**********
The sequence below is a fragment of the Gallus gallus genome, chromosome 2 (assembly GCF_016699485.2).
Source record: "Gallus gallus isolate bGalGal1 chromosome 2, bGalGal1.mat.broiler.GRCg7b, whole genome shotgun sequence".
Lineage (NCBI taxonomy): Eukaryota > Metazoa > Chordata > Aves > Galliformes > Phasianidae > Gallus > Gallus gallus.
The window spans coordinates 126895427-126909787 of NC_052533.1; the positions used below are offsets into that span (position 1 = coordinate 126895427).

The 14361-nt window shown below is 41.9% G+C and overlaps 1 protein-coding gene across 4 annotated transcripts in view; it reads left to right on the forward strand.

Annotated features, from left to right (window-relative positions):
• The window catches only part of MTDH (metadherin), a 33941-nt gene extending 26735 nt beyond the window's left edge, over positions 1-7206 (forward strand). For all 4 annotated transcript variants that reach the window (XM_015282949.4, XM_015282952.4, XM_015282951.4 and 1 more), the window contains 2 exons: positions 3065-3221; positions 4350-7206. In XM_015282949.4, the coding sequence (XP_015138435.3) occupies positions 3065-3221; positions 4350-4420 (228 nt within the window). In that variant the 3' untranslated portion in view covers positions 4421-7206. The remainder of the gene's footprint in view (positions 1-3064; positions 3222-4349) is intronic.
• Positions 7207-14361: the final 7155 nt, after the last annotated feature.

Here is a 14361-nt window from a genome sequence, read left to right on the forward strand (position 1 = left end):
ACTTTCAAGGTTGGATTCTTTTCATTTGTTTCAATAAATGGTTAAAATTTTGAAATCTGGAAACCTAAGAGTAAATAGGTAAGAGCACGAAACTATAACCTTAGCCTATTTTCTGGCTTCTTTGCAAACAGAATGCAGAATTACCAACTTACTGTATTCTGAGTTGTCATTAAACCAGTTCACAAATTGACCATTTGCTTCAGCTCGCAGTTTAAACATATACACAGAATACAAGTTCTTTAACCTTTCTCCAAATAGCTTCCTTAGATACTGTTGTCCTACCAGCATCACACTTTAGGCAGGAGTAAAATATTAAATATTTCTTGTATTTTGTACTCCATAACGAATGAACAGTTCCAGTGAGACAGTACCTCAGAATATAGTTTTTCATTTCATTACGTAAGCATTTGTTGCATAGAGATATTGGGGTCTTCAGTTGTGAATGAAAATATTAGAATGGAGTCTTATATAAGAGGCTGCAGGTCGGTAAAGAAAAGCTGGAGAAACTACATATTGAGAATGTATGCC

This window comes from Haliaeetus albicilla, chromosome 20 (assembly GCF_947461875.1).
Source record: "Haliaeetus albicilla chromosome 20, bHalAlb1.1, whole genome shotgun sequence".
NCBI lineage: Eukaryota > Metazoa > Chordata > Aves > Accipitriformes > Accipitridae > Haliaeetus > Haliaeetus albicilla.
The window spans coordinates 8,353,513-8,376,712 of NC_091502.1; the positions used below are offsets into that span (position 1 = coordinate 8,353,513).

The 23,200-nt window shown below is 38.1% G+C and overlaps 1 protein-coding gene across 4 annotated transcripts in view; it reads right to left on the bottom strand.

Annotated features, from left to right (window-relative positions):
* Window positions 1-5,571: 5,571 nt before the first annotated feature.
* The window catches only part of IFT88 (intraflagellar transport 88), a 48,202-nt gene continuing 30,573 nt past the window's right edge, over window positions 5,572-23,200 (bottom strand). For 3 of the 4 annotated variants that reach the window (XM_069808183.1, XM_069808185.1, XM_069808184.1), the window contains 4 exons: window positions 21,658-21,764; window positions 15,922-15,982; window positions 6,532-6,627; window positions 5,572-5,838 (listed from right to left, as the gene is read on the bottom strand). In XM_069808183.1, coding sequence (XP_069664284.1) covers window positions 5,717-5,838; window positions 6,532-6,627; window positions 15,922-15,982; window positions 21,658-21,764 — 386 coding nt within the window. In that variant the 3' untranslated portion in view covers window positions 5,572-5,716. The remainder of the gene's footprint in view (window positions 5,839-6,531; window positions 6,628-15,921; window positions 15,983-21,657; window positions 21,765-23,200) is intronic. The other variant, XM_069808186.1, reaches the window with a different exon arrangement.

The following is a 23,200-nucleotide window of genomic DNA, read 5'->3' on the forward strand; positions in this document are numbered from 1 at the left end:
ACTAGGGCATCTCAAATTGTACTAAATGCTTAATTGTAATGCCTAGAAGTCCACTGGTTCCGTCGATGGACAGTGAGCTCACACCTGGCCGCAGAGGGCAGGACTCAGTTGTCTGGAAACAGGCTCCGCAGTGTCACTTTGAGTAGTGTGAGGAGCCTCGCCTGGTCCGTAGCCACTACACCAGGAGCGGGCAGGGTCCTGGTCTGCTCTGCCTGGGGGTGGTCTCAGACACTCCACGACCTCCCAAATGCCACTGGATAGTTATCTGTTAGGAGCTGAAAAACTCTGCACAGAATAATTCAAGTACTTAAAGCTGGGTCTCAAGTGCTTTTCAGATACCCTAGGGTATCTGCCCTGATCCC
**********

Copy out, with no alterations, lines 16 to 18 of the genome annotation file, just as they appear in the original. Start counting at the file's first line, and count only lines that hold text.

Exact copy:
Annotated features, from left to right (window-relative positions):
* Window positions 1-5,571: 5,571 nt before the first annotated feature.
* The window catches only part of IFT88 (intraflagellar transport 88), a 48,202-nt gene continuing 30,573 nt past the window's right edge, over window positions 5,572-23,200 (bottom strand). For 3 of the 4 annotated variants that reach the window (XM_069808183.1, XM_069808185.1, XM_069808184.1), the window contains 4 exons: window positions 21,658-21,764; window positions 15,922-15,982; window positions 6,532-6,627; window positions 5,572-5,838 (listed from right to left, as the gene is read on the bottom strand). In XM_069808183.1, coding sequence (XP_069664284.1) covers window positions 5,717-5,838; window positions 6,532-6,627; window positions 15,922-15,982; window positions 21,658-21,764 — 386 coding nt within the window. In that variant the 3' untranslated portion in view covers window positions 5,572-5,716. The remainder of the gene's footprint in view (window positions 5,839-6,531; window positions 6,628-15,921; window positions 15,983-21,657; window positions 21,765-23,200) is intronic. The other variant, XM_069808186.1, reaches the window with a different exon arrangement.